A New York City-based engineering firm has acquired green building consulting firm Fore Solutions of Portland. Fore Solutions founder Gunnar Hubbard says the move will expand the reach of the firm's work on sustainable design.
Hubbard will stay on board with Thornton Tomasetti as a principal and will lead its new Building Sustainability practice. He says officials with Thornton Tomasetti approached him about eight months ago looking to add his firm's skills to its services. He wouldn't disclose the terms of the deal or a purchase price.
Hubbard founded Fore Solutions in 2003 and since then the company's work has received international attention. Its projects include a LEED-platinum certified Hannaford store in Augusta and the new Bosarge Family Education Center at the Coastal Maine Botanical Gardens in Boothbay, another LEED platinum building. Mainebiz named Hubbard a member of its 2011 Next List.
As part of Thornton Tomasetti, Fore Solutions will continue its ongoing work, including projects in Boston, China, the Middle East and Sweden, Hubbard says. "We'll be doing the same work but with their platform," he says. "It's a really neat opportunity for a Maine-based firm to…create a better-built environment."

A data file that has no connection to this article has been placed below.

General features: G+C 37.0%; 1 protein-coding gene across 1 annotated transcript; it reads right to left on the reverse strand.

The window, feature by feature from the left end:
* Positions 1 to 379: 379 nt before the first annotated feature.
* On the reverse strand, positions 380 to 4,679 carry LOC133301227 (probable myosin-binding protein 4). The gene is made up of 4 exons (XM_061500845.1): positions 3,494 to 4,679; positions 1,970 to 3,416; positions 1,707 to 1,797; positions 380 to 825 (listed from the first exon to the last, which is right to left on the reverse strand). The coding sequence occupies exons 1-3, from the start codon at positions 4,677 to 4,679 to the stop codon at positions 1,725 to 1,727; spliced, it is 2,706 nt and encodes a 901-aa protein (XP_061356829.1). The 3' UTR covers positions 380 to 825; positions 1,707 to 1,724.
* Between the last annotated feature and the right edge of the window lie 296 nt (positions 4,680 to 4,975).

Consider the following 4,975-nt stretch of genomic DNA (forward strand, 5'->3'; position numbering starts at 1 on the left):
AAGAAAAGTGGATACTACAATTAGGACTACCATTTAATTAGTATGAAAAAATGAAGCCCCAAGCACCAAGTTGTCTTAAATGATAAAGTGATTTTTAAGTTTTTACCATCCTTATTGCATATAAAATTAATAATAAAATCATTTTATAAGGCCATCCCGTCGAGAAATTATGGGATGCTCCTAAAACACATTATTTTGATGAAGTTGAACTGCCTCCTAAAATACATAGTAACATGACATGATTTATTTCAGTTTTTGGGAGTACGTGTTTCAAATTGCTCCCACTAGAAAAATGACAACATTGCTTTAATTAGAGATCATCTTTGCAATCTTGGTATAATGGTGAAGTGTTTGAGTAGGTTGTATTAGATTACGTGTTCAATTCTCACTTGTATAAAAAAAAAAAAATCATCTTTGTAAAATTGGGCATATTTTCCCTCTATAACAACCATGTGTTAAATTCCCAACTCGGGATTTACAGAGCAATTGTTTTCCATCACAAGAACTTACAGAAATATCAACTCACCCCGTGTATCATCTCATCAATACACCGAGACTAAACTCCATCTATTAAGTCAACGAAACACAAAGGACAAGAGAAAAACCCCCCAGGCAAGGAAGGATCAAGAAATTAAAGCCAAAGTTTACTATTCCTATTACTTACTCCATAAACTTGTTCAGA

Thornton Tomasetti has 550 employees and offices in the United States, Asia, Europe and the Middle East, according to a press release. The company's work includes building design and performance, construction support services and historic property restoration. The company first explored green building strategy in 2007 and added a sustainability department in 2010. Acquiring Fore Solutions will "greatly advance" its work in energy-efficient buildings and meet clients' needs for sustainable construction.
Hubbard, a licensed architect, and his staff of eight will remain on Fore Street in Portland, and the office will likely add more employees, including a couple soon. He'll also eventually oversee sustainability teams at other Thornton Tomasetti offices, potentially in New York, Chicago, San Francisco and London.
The acquisition holds "more potential for bringing more work to Maine," says Hubbard, and allows the company to expand the scope of its work. Joining up with a larger firm also provides stability, for himself and his employees, who will receive better salaries and benefits as a result of the acquisition. "The economy has been challenging the last few years. It's a nice comfort," he says. "We'll be able to do really great work. They want us to thrive."
And Hubbard says the office will still pursue projects in Maine. "We're going to be as local as we can be," he says. "We very much want to support the Maine community."
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